Walking through American Tobacco this week to my office, I noticed someone down on their hands and knees on the bricks and concrete between the south deck and the Crowe Building, a stencil set and red spray paint in hand.
The stencil? A big Hollywood-style star with the letters "DPAC" in the center.
"So," I asked, "new directions to the performing arts center?" The crewman just nodded and smiled.
It's not a surprise to see the stops being pulled out, what with Wednesday night marking the first night of Wicked's performance in the new performing arts center.
Whether you're a Broadway fan or couldn't care less about musicals, Wicked is a big economic event for the Bull City.
Lynn Singleton, the president of PFM, one half of DPAC's operating team, speculated over a beer last month that the show could bring 80,000 or more visitors to downtown -- a significant chunk of the number of people who visited the theater in its entire first year.
And what's more, there's speculation that a goodly number of those coming in will be making their first visit to the Bull City in many years.
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The success of the DPAC in drawing the public to downtown Durham has been well-documented, here and elsewhere. It's not the first in the space, of course -- the Carolina Theatre has been in the business of entertaining the region for years.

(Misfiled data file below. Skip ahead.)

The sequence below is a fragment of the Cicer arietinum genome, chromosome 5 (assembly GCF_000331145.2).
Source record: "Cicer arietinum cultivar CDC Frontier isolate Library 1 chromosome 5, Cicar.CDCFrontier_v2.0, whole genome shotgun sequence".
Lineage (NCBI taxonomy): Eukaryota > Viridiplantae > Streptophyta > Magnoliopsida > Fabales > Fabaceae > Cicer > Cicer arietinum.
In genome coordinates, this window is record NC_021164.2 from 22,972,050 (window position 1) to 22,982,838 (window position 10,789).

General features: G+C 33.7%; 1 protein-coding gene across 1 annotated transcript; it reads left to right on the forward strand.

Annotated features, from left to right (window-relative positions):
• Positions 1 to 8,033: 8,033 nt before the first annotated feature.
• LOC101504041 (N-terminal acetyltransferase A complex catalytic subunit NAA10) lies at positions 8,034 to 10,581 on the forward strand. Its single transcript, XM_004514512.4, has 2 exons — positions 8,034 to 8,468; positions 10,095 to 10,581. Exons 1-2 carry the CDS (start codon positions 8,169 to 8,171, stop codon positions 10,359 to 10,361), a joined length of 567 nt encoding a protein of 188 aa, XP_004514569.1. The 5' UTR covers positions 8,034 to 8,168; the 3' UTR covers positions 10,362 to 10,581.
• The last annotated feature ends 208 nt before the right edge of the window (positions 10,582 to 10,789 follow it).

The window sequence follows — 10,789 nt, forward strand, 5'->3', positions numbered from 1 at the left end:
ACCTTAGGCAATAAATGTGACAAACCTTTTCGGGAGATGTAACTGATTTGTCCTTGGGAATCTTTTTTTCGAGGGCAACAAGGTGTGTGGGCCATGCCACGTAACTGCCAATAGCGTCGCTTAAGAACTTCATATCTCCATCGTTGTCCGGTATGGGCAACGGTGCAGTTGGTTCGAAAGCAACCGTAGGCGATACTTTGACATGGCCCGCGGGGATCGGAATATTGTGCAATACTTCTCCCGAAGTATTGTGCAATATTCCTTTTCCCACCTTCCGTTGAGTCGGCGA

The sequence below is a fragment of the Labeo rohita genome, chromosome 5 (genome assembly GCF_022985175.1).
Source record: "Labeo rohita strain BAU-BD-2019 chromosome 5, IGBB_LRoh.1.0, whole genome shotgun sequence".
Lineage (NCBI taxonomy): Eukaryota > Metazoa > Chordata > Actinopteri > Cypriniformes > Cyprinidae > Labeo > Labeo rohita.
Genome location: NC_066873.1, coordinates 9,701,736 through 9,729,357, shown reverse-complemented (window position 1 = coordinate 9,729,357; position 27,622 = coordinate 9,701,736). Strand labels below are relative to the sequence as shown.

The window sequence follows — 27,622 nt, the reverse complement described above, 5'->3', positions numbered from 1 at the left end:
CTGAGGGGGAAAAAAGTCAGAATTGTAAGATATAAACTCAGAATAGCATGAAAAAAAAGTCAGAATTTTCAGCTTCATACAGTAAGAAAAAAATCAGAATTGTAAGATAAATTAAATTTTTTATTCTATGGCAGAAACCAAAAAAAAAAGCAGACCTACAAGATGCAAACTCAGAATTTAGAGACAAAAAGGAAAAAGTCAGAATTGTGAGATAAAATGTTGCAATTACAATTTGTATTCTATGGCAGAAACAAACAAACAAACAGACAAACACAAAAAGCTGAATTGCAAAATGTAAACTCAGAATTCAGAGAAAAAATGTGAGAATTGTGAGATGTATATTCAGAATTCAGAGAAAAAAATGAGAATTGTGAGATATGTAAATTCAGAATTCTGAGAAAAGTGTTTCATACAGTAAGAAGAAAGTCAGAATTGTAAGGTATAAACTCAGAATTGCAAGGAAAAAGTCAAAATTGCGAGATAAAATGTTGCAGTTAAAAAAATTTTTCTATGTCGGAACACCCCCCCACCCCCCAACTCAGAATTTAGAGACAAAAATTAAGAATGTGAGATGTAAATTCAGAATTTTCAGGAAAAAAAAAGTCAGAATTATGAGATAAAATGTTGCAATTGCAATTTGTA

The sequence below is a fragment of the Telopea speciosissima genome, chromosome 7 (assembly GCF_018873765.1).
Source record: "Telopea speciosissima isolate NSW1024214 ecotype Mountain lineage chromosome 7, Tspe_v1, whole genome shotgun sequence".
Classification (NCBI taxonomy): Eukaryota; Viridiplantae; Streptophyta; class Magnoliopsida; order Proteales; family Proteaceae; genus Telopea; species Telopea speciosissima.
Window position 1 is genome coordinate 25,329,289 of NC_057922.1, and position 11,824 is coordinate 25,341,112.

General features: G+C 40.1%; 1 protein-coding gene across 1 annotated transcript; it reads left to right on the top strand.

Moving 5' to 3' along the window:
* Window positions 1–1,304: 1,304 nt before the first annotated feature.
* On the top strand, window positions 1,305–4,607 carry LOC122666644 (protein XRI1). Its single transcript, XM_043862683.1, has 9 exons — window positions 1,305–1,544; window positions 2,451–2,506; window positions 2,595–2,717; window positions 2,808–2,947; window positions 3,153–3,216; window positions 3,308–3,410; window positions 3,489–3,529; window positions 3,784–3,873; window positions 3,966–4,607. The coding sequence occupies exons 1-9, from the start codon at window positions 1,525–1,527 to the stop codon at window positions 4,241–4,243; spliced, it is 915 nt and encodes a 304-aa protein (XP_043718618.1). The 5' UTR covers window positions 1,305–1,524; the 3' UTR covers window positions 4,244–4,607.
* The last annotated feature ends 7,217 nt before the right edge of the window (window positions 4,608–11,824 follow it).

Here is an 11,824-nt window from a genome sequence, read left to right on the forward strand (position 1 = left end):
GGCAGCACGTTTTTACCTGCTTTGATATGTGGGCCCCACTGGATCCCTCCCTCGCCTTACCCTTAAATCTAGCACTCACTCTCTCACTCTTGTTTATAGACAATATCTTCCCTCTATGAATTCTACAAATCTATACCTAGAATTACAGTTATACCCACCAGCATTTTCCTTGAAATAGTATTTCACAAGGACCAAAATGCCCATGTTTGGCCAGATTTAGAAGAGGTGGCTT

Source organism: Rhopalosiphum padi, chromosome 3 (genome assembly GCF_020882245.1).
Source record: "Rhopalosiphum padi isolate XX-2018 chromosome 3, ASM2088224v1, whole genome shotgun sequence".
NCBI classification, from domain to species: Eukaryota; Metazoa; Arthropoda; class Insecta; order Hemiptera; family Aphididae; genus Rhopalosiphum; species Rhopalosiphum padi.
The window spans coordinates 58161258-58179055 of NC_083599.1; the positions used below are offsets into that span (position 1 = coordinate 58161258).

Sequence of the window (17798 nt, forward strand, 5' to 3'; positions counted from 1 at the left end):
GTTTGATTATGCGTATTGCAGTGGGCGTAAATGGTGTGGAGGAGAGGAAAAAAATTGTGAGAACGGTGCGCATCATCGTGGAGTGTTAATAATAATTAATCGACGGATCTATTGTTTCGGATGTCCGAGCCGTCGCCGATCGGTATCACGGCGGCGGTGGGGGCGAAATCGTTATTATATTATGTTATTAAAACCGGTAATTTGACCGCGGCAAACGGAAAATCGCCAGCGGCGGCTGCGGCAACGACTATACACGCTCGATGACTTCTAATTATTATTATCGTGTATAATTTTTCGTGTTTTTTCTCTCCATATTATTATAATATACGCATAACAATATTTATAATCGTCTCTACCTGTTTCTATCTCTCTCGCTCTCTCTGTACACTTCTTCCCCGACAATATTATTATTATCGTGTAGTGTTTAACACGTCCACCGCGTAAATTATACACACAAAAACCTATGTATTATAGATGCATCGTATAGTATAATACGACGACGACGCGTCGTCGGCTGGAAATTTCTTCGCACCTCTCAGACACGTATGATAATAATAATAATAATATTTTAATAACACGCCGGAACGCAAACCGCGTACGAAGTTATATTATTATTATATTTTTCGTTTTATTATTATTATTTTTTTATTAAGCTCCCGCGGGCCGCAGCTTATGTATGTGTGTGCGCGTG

Still, I suspect that somewhere there's more than anecdotal evidence that the DPAC is bringing many first-timers to the city's core. The numbers alone suggest that only one-fifth or so of DPAC ticketholders are Durham County residents, with the remainder hailing from the rest of the Triangle, or the Triad, or even as far away as Down East or southern Virginia.
And many are coming to Durham for the first time, either ever or sense downtown's revitalization took hold.
The Bulls bring in big crowd numbers, too, though to many the ballpark itself becomes a captive destination: arrive, dine, watch a game, drive home.
As Durham Magazine noted in its feature this month, though, local restaurants see a big bump on show nights, as showgoers shop around for places to grab some dinner.
So it's not surprising to see the stops being pulled out, metaphorically speaking, to help Durham put its best foot forward.
DPAC is just one part of the renaissance of downtown Durham, and as the data from the DCVB shows, Durham's image has been on the rise for years before its opening. Save for a downturn in regional image around the lacrosse case, Durham's perception has been on the rise as old stereotypes of crime and grime have given way to an image of funkiness, creativity and originality.
(And the DCVB deserves a lot of credit for helping to get that story out, and for taking a very focused approach to setting an image and marketing strategy for Durham.)
But the sheer number of first-timers coming through for Wicked is likely to be one of the biggest exposures that Durham gets from new eyes in some time.
And that means you can expect to see lots of shoes being polished as Durham looks to put its best foot forward starting this week.